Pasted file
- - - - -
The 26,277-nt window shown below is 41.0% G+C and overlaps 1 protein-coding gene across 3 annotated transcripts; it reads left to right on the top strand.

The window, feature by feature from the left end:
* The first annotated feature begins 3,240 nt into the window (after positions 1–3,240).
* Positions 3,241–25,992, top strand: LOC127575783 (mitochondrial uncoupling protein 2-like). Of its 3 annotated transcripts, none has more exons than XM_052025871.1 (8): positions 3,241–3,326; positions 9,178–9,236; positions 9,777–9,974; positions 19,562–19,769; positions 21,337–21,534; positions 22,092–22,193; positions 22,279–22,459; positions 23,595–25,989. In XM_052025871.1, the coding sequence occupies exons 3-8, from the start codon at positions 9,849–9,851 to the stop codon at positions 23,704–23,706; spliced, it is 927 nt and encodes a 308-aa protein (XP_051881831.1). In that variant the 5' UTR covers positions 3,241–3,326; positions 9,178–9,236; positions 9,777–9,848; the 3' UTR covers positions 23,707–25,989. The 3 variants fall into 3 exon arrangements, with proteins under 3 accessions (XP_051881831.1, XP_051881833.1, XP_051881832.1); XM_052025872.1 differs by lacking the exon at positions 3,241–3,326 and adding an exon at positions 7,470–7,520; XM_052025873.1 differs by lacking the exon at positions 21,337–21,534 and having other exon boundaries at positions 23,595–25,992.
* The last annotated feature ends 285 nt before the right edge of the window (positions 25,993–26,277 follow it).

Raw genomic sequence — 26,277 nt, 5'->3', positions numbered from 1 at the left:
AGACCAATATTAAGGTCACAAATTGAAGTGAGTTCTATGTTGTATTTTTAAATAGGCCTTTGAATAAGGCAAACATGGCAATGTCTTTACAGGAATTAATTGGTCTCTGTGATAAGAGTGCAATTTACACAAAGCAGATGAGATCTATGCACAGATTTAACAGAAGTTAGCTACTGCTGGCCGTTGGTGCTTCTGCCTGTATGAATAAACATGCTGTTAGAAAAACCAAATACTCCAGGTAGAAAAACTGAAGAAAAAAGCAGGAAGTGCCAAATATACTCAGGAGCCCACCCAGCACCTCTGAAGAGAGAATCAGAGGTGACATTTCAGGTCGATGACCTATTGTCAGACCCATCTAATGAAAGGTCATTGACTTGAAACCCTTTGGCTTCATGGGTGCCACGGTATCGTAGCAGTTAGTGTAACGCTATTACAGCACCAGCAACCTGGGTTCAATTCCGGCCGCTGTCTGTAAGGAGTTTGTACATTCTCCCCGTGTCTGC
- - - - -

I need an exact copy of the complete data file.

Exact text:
The 26,277-nt window shown below is 41.0% G+C and overlaps 1 protein-coding gene across 3 annotated transcripts; it reads left to right on the top strand.

The window, feature by feature from the left end:
* The first annotated feature begins 3,240 nt into the window (after positions 1–3,240).
* Positions 3,241–25,992, top strand: LOC127575783 (mitochondrial uncoupling protein 2-like). Of its 3 annotated transcripts, none has more exons than XM_052025871.1 (8): positions 3,241–3,326; positions 9,178–9,236; positions 9,777–9,974; positions 19,562–19,769; positions 21,337–21,534; positions 22,092–22,193; positions 22,279–22,459; positions 23,595–25,989. In XM_052025871.1, the coding sequence occupies exons 3-8, from the start codon at positions 9,849–9,851 to the stop codon at positions 23,704–23,706; spliced, it is 927 nt and encodes a 308-aa protein (XP_051881831.1). In that variant the 5' UTR covers positions 3,241–3,326; positions 9,178–9,236; positions 9,777–9,848; the 3' UTR covers positions 23,707–25,989. The 3 variants fall into 3 exon arrangements, with proteins under 3 accessions (XP_051881831.1, XP_051881833.1, XP_051881832.1); XM_052025872.1 differs by lacking the exon at positions 3,241–3,326 and adding an exon at positions 7,470–7,520; XM_052025873.1 differs by lacking the exon at positions 21,337–21,534 and having other exon boundaries at positions 23,595–25,992.
* The last annotated feature ends 285 nt before the right edge of the window (positions 25,993–26,277 follow it).

Raw genomic sequence — 26,277 nt, 5'->3', positions numbered from 1 at the left:
AGACCAATATTAAGGTCACAAATTGAAGTGAGTTCTATGTTGTATTTTTAAATAGGCCTTTGAATAAGGCAAACATGGCAATGTCTTTACAGGAATTAATTGGTCTCTGTGATAAGAGTGCAATTTACACAAAGCAGATGAGATCTATGCACAGATTTAACAGAAGTTAGCTACTGCTGGCCGTTGGTGCTTCTGCCTGTATGAATAAACATGCTGTTAGAAAAACCAAATACTCCAGGTAGAAAAACTGAAGAAAAAAGCAGGAAGTGCCAAATATACTCAGGAGCCCACCCAGCACCTCTGAAGAGAGAATCAGAGGTGACATTTCAGGTCGATGACCTATTGTCAGACCCATCTAATGAAAGGTCATTGACTTGAAACCCTTTGGCTTCATGGGTGCCACGGTATCGTAGCAGTTAGTGTAACGCTATTACAGCACCAGCAACCTGGGTTCAATTCCGGCCGCTGTCTGTAAGGAGTTTGTACATTCTCCCCGTGTCTGC